Hiding Abuse Does Not Protect the Mission [—at A Life Overseas]

The mission. The mission. The mission.

What could be more important to missionaries than the mission?

But talk about the supreme importance of the work of the church can be used to silence those who would expose sin in the church. Russell Moore pointed this out last month, writing in Christianity Today about Guidepost Solution’s investigation into sexual-abuse claims, and allegations of coverup, in the Southern Baptist Convention. Guidepost’s findings include an email sent by the executive vice president and general council of the SBC’s Executive Committee, in which he comments on those bringing accusations against the SBC:

This whole thing should be seen for what it is. It is a satanic scheme to completely distract us from evangelism. It is not the gospel. It is not even a part of the gospel. It is a misdirection play.

This line of thinking has played out on the mission field, too, as can be seen in published reports on the treatment of victims of child abuse overseas. For example, in 1997, the Christian and Missionary Alliance’s Independent Commission of Inquiry reported on claims of abuse at Mamou Alliance Academy, a boarding school in Guinea run by the C&MA from 1950 to 1971. About the students at Mamou, one missionary mother told the commission,

They were never allowed the freedom of expressing their hurts, their problems, their emotions to us. Each week the obligatory letter was not only read but censored, and forced to be rewritten if it appeared at all negative. This destroyed a vital link that could have helped maintain a fragmented family bond. They were repeatedly told not to share adverse happenings either by letter or by word on vacation with parents, lest it upset the parents and interfere with the work they were doing for God. The hidden message to the child was that God was more important, work was more important to the parents that [sic] one’s own child.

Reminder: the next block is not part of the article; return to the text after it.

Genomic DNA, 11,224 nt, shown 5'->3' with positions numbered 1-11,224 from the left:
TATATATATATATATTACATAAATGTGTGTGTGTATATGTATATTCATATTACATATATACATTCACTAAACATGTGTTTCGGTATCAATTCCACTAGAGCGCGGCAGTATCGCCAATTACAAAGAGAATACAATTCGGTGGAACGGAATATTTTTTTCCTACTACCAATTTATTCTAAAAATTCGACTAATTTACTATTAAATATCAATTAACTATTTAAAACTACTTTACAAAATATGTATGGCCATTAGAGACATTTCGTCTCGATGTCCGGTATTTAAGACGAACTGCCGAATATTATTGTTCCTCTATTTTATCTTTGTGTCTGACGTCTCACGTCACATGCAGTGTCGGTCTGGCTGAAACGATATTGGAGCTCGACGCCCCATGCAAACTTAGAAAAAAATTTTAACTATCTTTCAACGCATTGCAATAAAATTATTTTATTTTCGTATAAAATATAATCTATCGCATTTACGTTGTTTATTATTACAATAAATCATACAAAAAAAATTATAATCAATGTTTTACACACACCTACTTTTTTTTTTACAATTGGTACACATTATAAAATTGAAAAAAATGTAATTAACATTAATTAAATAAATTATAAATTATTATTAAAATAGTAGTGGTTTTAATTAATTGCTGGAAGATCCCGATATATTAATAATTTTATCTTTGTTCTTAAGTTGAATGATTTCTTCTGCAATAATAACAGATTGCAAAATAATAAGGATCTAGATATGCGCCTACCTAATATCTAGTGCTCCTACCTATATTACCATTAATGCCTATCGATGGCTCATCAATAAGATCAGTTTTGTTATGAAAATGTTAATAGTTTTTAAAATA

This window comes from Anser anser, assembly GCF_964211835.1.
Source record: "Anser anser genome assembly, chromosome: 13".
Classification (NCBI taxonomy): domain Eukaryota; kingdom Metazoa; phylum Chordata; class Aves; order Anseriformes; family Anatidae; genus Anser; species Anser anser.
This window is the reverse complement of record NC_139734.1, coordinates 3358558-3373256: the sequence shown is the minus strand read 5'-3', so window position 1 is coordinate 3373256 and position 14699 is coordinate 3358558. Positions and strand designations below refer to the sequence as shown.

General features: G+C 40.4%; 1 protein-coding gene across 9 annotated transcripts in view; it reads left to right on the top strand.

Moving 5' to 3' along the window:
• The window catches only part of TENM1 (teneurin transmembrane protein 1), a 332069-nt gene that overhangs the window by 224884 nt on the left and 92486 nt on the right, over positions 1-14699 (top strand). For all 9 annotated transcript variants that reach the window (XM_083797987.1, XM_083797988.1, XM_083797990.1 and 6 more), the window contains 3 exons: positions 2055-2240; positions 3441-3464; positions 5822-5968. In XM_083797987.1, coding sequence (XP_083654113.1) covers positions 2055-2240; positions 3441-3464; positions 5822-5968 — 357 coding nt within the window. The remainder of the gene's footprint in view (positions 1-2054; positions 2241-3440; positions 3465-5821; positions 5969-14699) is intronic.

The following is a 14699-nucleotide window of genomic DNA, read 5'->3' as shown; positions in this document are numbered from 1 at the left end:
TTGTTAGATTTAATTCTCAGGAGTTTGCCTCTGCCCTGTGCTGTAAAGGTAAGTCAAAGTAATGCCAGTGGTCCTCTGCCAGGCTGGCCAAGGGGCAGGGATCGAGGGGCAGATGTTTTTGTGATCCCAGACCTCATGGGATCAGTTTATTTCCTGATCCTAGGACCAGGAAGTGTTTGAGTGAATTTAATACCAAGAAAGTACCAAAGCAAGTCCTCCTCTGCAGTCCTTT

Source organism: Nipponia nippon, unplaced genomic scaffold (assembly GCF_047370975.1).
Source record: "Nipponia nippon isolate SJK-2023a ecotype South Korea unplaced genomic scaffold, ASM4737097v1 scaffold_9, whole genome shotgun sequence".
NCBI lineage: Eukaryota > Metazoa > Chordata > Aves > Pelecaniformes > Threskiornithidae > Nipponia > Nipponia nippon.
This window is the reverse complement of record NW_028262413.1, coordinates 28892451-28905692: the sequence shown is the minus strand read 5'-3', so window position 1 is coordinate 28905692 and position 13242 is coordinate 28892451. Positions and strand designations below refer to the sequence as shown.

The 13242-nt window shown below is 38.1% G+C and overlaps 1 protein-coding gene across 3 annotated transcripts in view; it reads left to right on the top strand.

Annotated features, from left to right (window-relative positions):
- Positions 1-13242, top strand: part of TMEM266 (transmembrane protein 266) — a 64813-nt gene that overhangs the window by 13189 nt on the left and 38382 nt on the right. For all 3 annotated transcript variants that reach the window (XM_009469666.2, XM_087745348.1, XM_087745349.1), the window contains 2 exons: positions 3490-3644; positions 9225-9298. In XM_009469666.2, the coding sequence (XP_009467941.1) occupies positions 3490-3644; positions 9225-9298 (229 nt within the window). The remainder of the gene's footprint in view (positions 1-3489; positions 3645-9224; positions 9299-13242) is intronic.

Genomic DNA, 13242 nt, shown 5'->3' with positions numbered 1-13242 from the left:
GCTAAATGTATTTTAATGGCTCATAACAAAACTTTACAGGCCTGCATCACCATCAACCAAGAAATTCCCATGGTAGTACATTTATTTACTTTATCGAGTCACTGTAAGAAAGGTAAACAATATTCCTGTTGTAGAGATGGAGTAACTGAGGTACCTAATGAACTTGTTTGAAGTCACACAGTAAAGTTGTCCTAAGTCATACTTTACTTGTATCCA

The commission summarized the reasoning behind censoring letters as “Children were advised not to upset their parents, lest their ministry to Africans be compromised and Africans left to their pagan ways.”

In 2010, GRACE (Godly Response to Abuse in the Christian Environment) reported on its findings concerning New Tribes Mission’s Fanda Missionary School, in Senegal, which boarded children from the mid 1980s to 1997.

Continue reading my post at A Life Overseas. . . .

(Russell More, “This is the Southern Baptist Apocalypse,” Christianity Today, May 22, 2022; Report of the Independent Investigation of the Southern Baptist Convention, Guidepost Solutions, May 15, 2022; Geoffrey B. Stearns, et. al, Final Report, Independent Commission of Inquiry Regarding Mamou Alliance Academy (C&MA), November 15, 1997)

[photo: “Padlock on Red Door,” by Andy Wright, used under a Creative Commons license]